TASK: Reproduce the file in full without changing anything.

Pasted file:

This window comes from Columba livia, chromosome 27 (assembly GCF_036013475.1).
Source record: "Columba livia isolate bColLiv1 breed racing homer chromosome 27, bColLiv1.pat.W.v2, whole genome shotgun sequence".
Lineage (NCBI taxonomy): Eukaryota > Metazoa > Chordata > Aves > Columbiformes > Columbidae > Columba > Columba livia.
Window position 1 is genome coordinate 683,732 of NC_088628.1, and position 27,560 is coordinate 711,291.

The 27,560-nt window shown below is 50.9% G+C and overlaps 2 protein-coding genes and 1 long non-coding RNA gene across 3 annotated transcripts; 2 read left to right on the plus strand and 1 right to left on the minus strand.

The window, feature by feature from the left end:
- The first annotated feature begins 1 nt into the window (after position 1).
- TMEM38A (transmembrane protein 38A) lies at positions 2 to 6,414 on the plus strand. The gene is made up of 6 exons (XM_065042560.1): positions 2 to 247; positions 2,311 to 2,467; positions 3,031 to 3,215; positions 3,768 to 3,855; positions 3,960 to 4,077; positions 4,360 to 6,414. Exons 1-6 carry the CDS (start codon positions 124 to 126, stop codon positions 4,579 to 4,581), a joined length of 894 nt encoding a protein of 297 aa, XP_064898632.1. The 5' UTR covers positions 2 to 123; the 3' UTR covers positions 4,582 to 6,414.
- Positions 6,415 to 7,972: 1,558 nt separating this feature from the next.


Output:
This window comes from Columba livia, chromosome 27 (assembly GCF_036013475.1).
Source record: "Columba livia isolate bColLiv1 breed racing homer chromosome 27, bColLiv1.pat.W.v2, whole genome shotgun sequence".
Lineage (NCBI taxonomy): Eukaryota > Metazoa > Chordata > Aves > Columbiformes > Columbidae > Columba > Columba livia.
Window position 1 is genome coordinate 683,732 of NC_088628.1, and position 27,560 is coordinate 711,291.

The 27,560-nt window shown below is 50.9% G+C and overlaps 2 protein-coding genes and 1 long non-coding RNA gene across 3 annotated transcripts; 2 read left to right on the plus strand and 1 right to left on the minus strand.

The window, feature by feature from the left end:
- The first annotated feature begins 1 nt into the window (after position 1).
- TMEM38A (transmembrane protein 38A) lies at positions 2 to 6,414 on the plus strand. The gene is made up of 6 exons (XM_065042560.1): positions 2 to 247; positions 2,311 to 2,467; positions 3,031 to 3,215; positions 3,768 to 3,855; positions 3,960 to 4,077; positions 4,360 to 6,414. Exons 1-6 carry the CDS (start codon positions 124 to 126, stop codon positions 4,579 to 4,581), a joined length of 894 nt encoding a protein of 297 aa, XP_064898632.1. The 5' UTR covers positions 2 to 123; the 3' UTR covers positions 4,582 to 6,414.
- Positions 6,415 to 7,972: 1,558 nt separating this feature from the next.